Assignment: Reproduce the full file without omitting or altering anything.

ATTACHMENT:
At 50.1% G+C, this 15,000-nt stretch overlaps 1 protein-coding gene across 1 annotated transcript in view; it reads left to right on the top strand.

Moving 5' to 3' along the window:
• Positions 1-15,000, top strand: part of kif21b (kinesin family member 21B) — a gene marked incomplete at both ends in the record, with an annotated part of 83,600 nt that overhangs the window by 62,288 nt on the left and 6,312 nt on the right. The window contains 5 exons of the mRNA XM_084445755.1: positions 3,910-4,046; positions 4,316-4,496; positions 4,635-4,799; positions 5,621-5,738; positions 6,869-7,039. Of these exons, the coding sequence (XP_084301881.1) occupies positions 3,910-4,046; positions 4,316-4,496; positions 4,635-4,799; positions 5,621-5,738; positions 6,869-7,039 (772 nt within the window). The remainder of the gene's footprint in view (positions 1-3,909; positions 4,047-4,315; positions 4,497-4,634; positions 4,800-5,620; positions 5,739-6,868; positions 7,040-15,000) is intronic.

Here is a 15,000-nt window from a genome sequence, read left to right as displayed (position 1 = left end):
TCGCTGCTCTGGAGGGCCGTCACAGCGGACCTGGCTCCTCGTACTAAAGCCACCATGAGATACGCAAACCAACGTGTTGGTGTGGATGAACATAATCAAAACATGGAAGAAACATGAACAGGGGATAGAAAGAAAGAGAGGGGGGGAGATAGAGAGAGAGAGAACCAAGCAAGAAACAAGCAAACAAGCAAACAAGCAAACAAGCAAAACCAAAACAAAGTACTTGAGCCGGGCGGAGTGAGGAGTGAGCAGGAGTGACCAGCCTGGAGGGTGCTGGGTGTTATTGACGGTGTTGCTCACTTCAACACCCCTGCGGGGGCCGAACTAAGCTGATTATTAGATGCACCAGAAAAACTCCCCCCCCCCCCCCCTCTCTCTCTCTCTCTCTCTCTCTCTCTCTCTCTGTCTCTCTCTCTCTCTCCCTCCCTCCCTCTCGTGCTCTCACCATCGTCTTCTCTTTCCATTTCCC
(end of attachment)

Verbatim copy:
At 50.1% G+C, this 15,000-nt stretch overlaps 1 protein-coding gene across 1 annotated transcript in view; it reads left to right on the top strand.

Moving 5' to 3' along the window:
• Positions 1-15,000, top strand: part of kif21b (kinesin family member 21B) — a gene marked incomplete at both ends in the record, with an annotated part of 83,600 nt that overhangs the window by 62,288 nt on the left and 6,312 nt on the right. The window contains 5 exons of the mRNA XM_084445755.1: positions 3,910-4,046; positions 4,316-4,496; positions 4,635-4,799; positions 5,621-5,738; positions 6,869-7,039. Of these exons, the coding sequence (XP_084301881.1) occupies positions 3,910-4,046; positions 4,316-4,496; positions 4,635-4,799; positions 5,621-5,738; positions 6,869-7,039 (772 nt within the window). The remainder of the gene's footprint in view (positions 1-3,909; positions 4,047-4,315; positions 4,497-4,634; positions 4,800-5,620; positions 5,739-6,868; positions 7,040-15,000) is intronic.

Here is a 15,000-nt window from a genome sequence, read left to right as displayed (position 1 = left end):
TCGCTGCTCTGGAGGGCCGTCACAGCGGACCTGGCTCCTCGTACTAAAGCCACCATGAGATACGCAAACCAACGTGTTGGTGTGGATGAACATAATCAAAACATGGAAGAAACATGAACAGGGGATAGAAAGAAAGAGAGGGGGGGAGATAGAGAGAGAGAGAACCAAGCAAGAAACAAGCAAACAAGCAAACAAGCAAACAAGCAAAACCAAAACAAAGTACTTGAGCCGGGCGGAGTGAGGAGTGAGCAGGAGTGACCAGCCTGGAGGGTGCTGGGTGTTATTGACGGTGTTGCTCACTTCAACACCCCTGCGGGGGCCGAACTAAGCTGATTATTAGATGCACCAGAAAAACTCCCCCCCCCCCCCCCTCTCTCTCTCTCTCTCTCTCTCTCTCTCTCTCTGTCTCTCTCTCTCTCTCCCTCCCTCCCTCTCGTGCTCTCACCATCGTCTTCTCTTTCCATTTCCC